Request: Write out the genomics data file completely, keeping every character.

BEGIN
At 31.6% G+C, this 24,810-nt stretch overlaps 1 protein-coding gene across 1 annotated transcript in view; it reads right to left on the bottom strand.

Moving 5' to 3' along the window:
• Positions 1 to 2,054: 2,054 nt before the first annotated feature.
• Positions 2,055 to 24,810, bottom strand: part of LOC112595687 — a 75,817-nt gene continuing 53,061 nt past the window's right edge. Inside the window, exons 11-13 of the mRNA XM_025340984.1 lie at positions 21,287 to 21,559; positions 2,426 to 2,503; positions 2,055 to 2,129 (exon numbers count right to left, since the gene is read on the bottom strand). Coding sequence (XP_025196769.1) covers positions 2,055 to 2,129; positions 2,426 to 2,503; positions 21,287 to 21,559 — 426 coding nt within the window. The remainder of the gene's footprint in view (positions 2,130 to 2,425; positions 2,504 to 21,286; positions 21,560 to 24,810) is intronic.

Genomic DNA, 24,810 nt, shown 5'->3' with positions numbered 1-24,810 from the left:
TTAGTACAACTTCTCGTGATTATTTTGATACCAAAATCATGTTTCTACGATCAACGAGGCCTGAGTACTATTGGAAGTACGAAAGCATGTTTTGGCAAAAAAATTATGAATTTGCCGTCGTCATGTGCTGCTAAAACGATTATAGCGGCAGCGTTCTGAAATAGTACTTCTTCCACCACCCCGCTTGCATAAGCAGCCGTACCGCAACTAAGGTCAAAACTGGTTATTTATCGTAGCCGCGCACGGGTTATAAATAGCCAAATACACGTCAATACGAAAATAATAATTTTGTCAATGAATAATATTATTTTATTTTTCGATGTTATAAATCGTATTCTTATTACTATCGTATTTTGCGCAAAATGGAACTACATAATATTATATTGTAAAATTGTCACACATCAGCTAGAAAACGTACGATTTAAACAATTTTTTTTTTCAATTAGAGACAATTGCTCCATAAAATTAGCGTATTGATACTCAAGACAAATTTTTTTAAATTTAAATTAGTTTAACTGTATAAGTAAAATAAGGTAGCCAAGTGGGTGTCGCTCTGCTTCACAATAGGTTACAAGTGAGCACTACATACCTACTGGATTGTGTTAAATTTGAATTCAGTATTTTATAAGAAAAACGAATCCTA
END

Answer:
At 31.6% G+C, this 24,810-nt stretch overlaps 1 protein-coding gene across 1 annotated transcript in view; it reads right to left on the bottom strand.

Moving 5' to 3' along the window:
• Positions 1 to 2,054: 2,054 nt before the first annotated feature.
• Positions 2,055 to 24,810, bottom strand: part of LOC112595687 — a 75,817-nt gene continuing 53,061 nt past the window's right edge. Inside the window, exons 11-13 of the mRNA XM_025340984.1 lie at positions 21,287 to 21,559; positions 2,426 to 2,503; positions 2,055 to 2,129 (exon numbers count right to left, since the gene is read on the bottom strand). Coding sequence (XP_025196769.1) covers positions 2,055 to 2,129; positions 2,426 to 2,503; positions 21,287 to 21,559 — 426 coding nt within the window. The remainder of the gene's footprint in view (positions 2,130 to 2,425; positions 2,504 to 21,286; positions 21,560 to 24,810) is intronic.

Genomic DNA, 24,810 nt, shown 5'->3' with positions numbered 1-24,810 from the left:
TTAGTACAACTTCTCGTGATTATTTTGATACCAAAATCATGTTTCTACGATCAACGAGGCCTGAGTACTATTGGAAGTACGAAAGCATGTTTTGGCAAAAAAATTATGAATTTGCCGTCGTCATGTGCTGCTAAAACGATTATAGCGGCAGCGTTCTGAAATAGTACTTCTTCCACCACCCCGCTTGCATAAGCAGCCGTACCGCAACTAAGGTCAAAACTGGTTATTTATCGTAGCCGCGCACGGGTTATAAATAGCCAAATACACGTCAATACGAAAATAATAATTTTGTCAATGAATAATATTATTTTATTTTTCGATGTTATAAATCGTATTCTTATTACTATCGTATTTTGCGCAAAATGGAACTACATAATATTATATTGTAAAATTGTCACACATCAGCTAGAAAACGTACGATTTAAACAATTTTTTTTTTCAATTAGAGACAATTGCTCCATAAAATTAGCGTATTGATACTCAAGACAAATTTTTTTAAATTTAAATTAGTTTAACTGTATAAGTAAAATAAGGTAGCCAAGTGGGTGTCGCTCTGCTTCACAATAGGTTACAAGTGAGCACTACATACCTACTGGATTGTGTTAAATTTGAATTCAGTATTTTATAAGAAAAACGAATCCTA